I'm going with my gut...

18 Replies

I'm going with my gut and I know some *concerned* individuals might lecture me :)

As I talked about in a previous post, one of my applicants warned me that he had an eviction on his report but his name wasn't on the lease. I had them over to discuss it and the situation is that his ex-wife wife was a little bit of a con artist and forged his signature - he's fighting it and I saw the legal proceedings that are happening, including her history of forgery. He's been divorced for a few years now and is trying to leave her legacy behind.

He also makes solid income - he makes 3.6 times rent - and has been with his company for a decade. I talked to his current landlord and they're sad to see them go and have tried throwing extra incentives in to make them stay.

So I'm going with my gut. He has an eviction in his name currently from 2010, but all the positives (1) solid income (2) stable job and (3) glowing current landlord reference are telling me yes.  His wife's income is a little lower and I know some people want both the husband and wife to meet the 3x rent rule. She makes 2.4 times rent. They're newlyweds (2 years) so hopefully nothing happens to the marriage, but if something does there's no reason why they shouldn't be able to pay the lease through or an early termination fee penalty of 1.5 month's rent.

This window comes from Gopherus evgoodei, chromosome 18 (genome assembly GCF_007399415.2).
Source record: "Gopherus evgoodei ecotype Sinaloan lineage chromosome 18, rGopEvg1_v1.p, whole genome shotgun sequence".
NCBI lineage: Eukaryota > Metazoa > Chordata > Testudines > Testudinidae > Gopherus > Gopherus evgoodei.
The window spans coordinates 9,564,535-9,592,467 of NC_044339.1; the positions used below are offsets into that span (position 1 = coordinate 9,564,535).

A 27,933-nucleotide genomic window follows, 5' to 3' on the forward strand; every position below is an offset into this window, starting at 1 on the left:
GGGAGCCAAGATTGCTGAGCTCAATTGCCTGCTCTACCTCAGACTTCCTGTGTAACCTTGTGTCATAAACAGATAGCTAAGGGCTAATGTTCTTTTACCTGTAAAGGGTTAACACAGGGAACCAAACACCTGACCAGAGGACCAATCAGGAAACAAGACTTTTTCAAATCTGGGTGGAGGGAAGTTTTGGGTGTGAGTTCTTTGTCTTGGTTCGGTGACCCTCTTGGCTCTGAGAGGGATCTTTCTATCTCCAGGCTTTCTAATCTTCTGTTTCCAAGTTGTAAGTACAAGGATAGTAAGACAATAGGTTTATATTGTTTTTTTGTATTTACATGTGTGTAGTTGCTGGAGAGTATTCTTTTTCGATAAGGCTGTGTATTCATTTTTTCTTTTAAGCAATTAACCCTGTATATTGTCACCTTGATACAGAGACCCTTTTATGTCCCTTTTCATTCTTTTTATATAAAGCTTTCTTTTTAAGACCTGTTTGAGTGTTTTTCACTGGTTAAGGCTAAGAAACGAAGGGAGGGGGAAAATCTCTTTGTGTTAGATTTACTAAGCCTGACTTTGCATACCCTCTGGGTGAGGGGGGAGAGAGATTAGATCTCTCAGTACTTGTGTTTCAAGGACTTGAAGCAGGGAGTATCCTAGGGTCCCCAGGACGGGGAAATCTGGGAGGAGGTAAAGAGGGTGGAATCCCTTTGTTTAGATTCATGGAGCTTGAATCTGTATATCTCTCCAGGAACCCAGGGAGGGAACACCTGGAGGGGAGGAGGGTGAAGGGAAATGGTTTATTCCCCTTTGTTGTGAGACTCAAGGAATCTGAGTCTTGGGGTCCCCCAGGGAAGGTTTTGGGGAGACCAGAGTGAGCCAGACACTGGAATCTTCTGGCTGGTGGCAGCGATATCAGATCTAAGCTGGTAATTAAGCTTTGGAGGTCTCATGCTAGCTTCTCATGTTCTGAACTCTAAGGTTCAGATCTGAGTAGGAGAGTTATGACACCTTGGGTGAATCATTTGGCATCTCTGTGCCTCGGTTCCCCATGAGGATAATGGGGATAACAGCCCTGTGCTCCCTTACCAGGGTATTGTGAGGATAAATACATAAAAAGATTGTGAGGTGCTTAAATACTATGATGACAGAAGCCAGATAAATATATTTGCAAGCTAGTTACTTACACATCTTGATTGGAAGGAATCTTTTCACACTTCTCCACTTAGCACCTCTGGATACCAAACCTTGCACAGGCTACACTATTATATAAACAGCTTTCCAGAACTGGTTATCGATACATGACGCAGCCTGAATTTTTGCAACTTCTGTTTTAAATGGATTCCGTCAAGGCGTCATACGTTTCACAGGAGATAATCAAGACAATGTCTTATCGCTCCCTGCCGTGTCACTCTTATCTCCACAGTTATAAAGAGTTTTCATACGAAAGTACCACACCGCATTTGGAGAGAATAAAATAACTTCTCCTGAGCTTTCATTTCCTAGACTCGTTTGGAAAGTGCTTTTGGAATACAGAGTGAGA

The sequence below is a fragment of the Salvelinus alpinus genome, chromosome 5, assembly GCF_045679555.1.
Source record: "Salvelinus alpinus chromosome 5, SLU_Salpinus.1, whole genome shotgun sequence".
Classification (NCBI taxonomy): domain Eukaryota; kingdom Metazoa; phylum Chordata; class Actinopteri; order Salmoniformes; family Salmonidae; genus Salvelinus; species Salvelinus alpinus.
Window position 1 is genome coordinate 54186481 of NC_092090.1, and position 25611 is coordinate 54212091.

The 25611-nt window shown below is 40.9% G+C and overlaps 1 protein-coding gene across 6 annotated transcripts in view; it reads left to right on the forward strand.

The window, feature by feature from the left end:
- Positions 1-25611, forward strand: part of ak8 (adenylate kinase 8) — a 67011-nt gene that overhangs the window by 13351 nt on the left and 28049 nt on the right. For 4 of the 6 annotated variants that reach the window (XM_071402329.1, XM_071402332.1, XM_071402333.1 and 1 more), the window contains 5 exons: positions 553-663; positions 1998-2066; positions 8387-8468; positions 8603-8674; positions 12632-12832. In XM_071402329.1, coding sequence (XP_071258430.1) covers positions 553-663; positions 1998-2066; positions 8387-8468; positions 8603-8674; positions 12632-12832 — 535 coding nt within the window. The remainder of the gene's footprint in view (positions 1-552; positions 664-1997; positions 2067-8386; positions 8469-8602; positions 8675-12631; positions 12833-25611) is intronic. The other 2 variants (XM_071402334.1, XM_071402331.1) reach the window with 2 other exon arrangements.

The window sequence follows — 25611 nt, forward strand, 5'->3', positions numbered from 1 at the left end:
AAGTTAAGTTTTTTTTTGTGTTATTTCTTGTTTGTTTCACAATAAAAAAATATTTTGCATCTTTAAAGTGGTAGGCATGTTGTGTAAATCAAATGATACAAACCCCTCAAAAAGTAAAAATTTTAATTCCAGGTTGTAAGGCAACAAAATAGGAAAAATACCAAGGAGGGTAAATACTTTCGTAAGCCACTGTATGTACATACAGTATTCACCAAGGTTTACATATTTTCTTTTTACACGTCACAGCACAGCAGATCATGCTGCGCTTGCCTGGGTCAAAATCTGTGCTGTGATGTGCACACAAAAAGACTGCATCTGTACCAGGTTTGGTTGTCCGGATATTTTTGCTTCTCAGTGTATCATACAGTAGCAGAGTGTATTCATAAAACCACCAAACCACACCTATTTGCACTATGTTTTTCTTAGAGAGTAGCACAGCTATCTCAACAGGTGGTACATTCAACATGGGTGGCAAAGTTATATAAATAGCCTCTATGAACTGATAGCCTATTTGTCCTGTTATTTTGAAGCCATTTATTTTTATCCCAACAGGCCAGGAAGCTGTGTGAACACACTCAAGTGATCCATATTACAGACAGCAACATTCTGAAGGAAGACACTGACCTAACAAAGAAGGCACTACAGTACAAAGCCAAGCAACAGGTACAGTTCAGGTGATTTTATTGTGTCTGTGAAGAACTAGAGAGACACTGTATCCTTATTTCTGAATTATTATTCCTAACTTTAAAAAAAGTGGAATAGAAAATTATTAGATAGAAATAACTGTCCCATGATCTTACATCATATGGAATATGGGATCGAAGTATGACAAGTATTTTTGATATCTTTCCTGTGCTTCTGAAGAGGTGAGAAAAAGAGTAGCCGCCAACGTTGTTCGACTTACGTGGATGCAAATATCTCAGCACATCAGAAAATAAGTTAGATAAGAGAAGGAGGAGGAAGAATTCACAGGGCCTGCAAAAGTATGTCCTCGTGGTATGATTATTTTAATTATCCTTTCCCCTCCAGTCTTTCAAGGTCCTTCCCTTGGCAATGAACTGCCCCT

Let all the concerned Aunt Suzies step forward...

Sometimes you gota go with your gut.  Hope they work out ok.

'

Between them they make 6 times the rent?  That sounds worth taking a chance on, frankly.  Good luck.

Lisa, The gut seems to always know when to walk and when to keep. I think you have it

We look for 3x rent for household income (not per individual), or 2.5x with additional security deposit, so these tenants far surpass that.

We also allow for an eviction in the past, depending on the situation, when it was, how they have performed since, and whether full restitution was made. Sounds like his is an interesting case. Seems to me the landlord would name him on the eviction paperwork if either his name was on the lease or he was occupying the unit. I would contact the landlord who filed the eviction and get more of the story. It does pose a bit of a risk if he contributed to the problem that lead to the eviction. If the risk wasn't great, I might accept him as a tenant, but with additional security deposit.